NM-02-06 Europe’s institutional investors should not be lulled into a false sense of security by the sizeable donations corporate pension plan sponsors made last year, says consultancy Greenwich Associates. Greenwich Associates’ Chris McNickle commends European plan sponsors for acting responsibly following the crises of 2000 to 2002 but says conservative asset allocation means more than a third of continental European pension funds don’t hold enough assets to fully fund estimated future benefit obligations.Aging workforces in these countries will also continue to increase liabilities.The findings form part of Greenwich Associates’ 2004 research on continental European investment management, which analyzes trends in institutional funding ratios, asset mixes and investment strategies and contrasts it with data for the UK market.
According to McNickle, as plan sponsors on the continent are more dedicated to their final salary plans than other markets, European institutional investors need to keep on their toes, increasing investment returns in order to meet future obligations. Some investment managers have taken “radical” steps in terms of readjusting their asset allocations, but Greenwich’s research indicates that many failed to follow through on previous promises, specifically in terms of increasing allocations to equities and alternative investments. “For three years in a row, plan sponsors and other institutional executives on the continent have been saying that they were going to make much more use of this high-alpha class of assets, but when it came time to put the chips down, many lost their nerve,” says McNickle.
According to Greenwich, European government bond allocations declined to 25% of overall institutional assets at the end of 2003, compared with 27% the previous year.However, European allocations to private equity only amounted to 1% of total assets in 2003, and overall allocations to hedge funds remained flat at approximately 1%. Last year, institutions reported that they intended to increase equity allocations.Yet, McNickle says, this didn’t happen for the most part as many sold off equities to balance prior losses. Despite a 30% increase in the performance of the world’s stock markets last year, McNickle says the overall proportion of equities in a “typical continental institution’s portfolio” increased only slightly, from 20% at the end of 2002 to 22% at the beginning of this year.
— AH



NM-02-07 The increasingly competitive hedge fund industry is feeling the heat from US regulators again, but this time the criticism zeroed in on the prime brokers that sometimes lend these funds their money.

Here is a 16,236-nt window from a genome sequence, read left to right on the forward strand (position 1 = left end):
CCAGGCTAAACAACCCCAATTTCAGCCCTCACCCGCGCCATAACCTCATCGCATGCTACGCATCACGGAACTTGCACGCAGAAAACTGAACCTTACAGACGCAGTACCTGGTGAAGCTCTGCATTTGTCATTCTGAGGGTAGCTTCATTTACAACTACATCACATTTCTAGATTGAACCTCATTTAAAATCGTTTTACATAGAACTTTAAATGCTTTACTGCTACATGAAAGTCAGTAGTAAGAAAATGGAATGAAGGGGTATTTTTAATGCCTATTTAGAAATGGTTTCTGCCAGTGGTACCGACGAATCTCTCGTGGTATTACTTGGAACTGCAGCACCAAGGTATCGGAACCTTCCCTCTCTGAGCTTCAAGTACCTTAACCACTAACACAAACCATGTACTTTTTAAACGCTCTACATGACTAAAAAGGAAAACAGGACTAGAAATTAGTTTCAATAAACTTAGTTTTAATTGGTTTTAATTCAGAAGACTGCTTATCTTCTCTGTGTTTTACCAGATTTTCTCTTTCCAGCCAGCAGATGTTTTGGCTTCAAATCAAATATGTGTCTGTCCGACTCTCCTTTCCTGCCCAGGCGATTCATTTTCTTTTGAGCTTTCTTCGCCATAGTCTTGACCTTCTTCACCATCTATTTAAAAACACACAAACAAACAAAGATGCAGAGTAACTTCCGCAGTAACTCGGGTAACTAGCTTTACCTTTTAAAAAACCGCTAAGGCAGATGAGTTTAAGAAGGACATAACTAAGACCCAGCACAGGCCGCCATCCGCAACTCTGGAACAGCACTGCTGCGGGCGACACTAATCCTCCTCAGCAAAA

The head of the Federal Reserve Bank of New York last month urged brokers— which can sometimes include major banks—to tighten the credit standards that are woven into the overall due diligence process they use when doing business with hedge funds.
“This is particularly important in those cases where there has been innovation in the manner in which credit is extended,” said Timothy F. Geithner, president and chief executive officer of the reserve bank. “A reinforced due diligence process also is critical in assessing the operational capabilities of the hedge funds, the quality of their risk management process and execution and compliance infrastructure.”
The trillion-dollar global hedge fund industry has come under increasing scrutiny from government regulators as the amount invested in the volatile investment vehicles soars and they accept more capital infusions from pension funds.
Geithner made his remarks in New York City at a meeting cosponsored by the financial management unit of the Securities Industry Association and the American Institute of Certified Public Accountants. He didn’t blast the fund advisers and their managers in his speech, however, acknowledging that hedge funds have helped strengthen the US financial system by serving as sources of liquidity during periods of increased stress. But he did raise the specter of the Long-Term Capital Management debacle of 1998, pointing out that hedge funds still can be a source of potential risk to the financial system as the amount sunk in the investment vehicles grows and their interactions with major dealers becomes increasingly complex.
Raising concerns that banks have been relaxing their standards when dealing with hedge funds, Geithner added: “First, progress has been uneven across the major dealers. Second, there are signs of some erosion in standards in response to competitive pressures, reflected in some lowering of initial margin requirements and a relaxation in other credit terms.” He also urged banks to adopt higher standards given the “increasingly complex relationships that firms have with hedge fund counterparties.” They have been warned…
Paula L. Green